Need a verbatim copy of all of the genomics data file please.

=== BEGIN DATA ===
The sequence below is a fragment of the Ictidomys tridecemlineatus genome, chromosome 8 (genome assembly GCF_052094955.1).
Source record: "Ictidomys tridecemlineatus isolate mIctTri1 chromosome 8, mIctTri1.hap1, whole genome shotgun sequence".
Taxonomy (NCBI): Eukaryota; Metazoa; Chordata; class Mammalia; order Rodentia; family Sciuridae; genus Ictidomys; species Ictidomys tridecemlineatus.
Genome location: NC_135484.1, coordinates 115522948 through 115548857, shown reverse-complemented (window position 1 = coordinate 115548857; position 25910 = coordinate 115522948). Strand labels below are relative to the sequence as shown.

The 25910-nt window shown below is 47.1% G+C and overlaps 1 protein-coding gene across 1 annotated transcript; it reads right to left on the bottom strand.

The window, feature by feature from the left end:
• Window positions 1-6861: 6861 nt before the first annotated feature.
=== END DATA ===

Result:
The sequence below is a fragment of the Ictidomys tridecemlineatus genome, chromosome 8 (genome assembly GCF_052094955.1).
Source record: "Ictidomys tridecemlineatus isolate mIctTri1 chromosome 8, mIctTri1.hap1, whole genome shotgun sequence".
Taxonomy (NCBI): Eukaryota; Metazoa; Chordata; class Mammalia; order Rodentia; family Sciuridae; genus Ictidomys; species Ictidomys tridecemlineatus.
Genome location: NC_135484.1, coordinates 115522948 through 115548857, shown reverse-complemented (window position 1 = coordinate 115548857; position 25910 = coordinate 115522948). Strand labels below are relative to the sequence as shown.

The 25910-nt window shown below is 47.1% G+C and overlaps 1 protein-coding gene across 1 annotated transcript; it reads right to left on the bottom strand.

The window, feature by feature from the left end:
• Window positions 1-6861: 6861 nt before the first annotated feature.